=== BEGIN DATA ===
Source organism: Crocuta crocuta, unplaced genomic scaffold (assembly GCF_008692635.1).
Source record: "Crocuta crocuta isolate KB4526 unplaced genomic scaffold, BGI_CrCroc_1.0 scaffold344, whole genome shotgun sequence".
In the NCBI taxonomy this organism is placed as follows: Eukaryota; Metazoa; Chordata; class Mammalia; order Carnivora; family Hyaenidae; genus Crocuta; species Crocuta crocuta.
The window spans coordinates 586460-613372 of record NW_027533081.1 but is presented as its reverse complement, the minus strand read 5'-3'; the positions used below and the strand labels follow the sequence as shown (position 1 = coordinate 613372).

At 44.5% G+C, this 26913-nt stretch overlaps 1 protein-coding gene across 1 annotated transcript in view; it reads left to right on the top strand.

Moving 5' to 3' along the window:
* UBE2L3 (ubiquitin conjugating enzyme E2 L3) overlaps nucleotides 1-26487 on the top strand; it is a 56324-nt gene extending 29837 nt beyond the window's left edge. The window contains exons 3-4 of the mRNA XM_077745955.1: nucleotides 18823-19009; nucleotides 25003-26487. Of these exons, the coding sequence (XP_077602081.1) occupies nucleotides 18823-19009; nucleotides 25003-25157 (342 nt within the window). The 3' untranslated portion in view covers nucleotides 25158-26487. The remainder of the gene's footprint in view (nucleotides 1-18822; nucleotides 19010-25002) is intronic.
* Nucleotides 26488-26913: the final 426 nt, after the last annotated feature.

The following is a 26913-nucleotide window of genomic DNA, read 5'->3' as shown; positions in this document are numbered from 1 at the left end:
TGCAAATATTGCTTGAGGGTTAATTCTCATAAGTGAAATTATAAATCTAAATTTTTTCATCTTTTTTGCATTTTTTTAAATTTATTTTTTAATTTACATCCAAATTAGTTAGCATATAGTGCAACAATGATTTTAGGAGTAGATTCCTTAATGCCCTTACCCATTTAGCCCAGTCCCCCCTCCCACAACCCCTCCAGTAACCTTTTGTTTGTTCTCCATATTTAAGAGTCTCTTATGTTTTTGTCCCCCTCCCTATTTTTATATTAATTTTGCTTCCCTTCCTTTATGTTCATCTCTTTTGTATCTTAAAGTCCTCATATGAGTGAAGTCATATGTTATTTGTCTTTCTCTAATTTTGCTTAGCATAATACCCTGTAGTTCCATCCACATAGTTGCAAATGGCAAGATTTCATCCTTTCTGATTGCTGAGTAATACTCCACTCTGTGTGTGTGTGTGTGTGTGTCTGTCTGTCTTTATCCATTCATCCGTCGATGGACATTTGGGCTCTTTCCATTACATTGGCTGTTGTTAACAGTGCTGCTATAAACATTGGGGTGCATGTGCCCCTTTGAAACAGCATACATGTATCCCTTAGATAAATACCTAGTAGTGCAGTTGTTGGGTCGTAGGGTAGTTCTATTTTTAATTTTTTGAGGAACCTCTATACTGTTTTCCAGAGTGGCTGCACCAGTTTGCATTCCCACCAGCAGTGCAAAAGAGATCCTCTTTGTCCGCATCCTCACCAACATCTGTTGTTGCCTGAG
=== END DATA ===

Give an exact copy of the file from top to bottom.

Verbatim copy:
Source organism: Crocuta crocuta, unplaced genomic scaffold (assembly GCF_008692635.1).
Source record: "Crocuta crocuta isolate KB4526 unplaced genomic scaffold, BGI_CrCroc_1.0 scaffold344, whole genome shotgun sequence".
In the NCBI taxonomy this organism is placed as follows: Eukaryota; Metazoa; Chordata; class Mammalia; order Carnivora; family Hyaenidae; genus Crocuta; species Crocuta crocuta.
The window spans coordinates 586460-613372 of record NW_027533081.1 but is presented as its reverse complement, the minus strand read 5'-3'; the positions used below and the strand labels follow the sequence as shown (position 1 = coordinate 613372).

At 44.5% G+C, this 26913-nt stretch overlaps 1 protein-coding gene across 1 annotated transcript in view; it reads left to right on the top strand.

Moving 5' to 3' along the window:
* UBE2L3 (ubiquitin conjugating enzyme E2 L3) overlaps nucleotides 1-26487 on the top strand; it is a 56324-nt gene extending 29837 nt beyond the window's left edge. The window contains exons 3-4 of the mRNA XM_077745955.1: nucleotides 18823-19009; nucleotides 25003-26487. Of these exons, the coding sequence (XP_077602081.1) occupies nucleotides 18823-19009; nucleotides 25003-25157 (342 nt within the window). The 3' untranslated portion in view covers nucleotides 25158-26487. The remainder of the gene's footprint in view (nucleotides 1-18822; nucleotides 19010-25002) is intronic.
* Nucleotides 26488-26913: the final 426 nt, after the last annotated feature.

The following is a 26913-nucleotide window of genomic DNA, read 5'->3' as shown; positions in this document are numbered from 1 at the left end:
TGCAAATATTGCTTGAGGGTTAATTCTCATAAGTGAAATTATAAATCTAAATTTTTTCATCTTTTTTGCATTTTTTTAAATTTATTTTTTAATTTACATCCAAATTAGTTAGCATATAGTGCAACAATGATTTTAGGAGTAGATTCCTTAATGCCCTTACCCATTTAGCCCAGTCCCCCCTCCCACAACCCCTCCAGTAACCTTTTGTTTGTTCTCCATATTTAAGAGTCTCTTATGTTTTTGTCCCCCTCCCTATTTTTATATTAATTTTGCTTCCCTTCCTTTATGTTCATCTCTTTTGTATCTTAAAGTCCTCATATGAGTGAAGTCATATGTTATTTGTCTTTCTCTAATTTTGCTTAGCATAATACCCTGTAGTTCCATCCACATAGTTGCAAATGGCAAGATTTCATCCTTTCTGATTGCTGAGTAATACTCCACTCTGTGTGTGTGTGTGTGTGTGTCTGTCTGTCTTTATCCATTCATCCGTCGATGGACATTTGGGCTCTTTCCATTACATTGGCTGTTGTTAACAGTGCTGCTATAAACATTGGGGTGCATGTGCCCCTTTGAAACAGCATACATGTATCCCTTAGATAAATACCTAGTAGTGCAGTTGTTGGGTCGTAGGGTAGTTCTATTTTTAATTTTTTGAGGAACCTCTATACTGTTTTCCAGAGTGGCTGCACCAGTTTGCATTCCCACCAGCAGTGCAAAAGAGATCCTCTTTGTCCGCATCCTCACCAACATCTGTTGTTGCCTGAG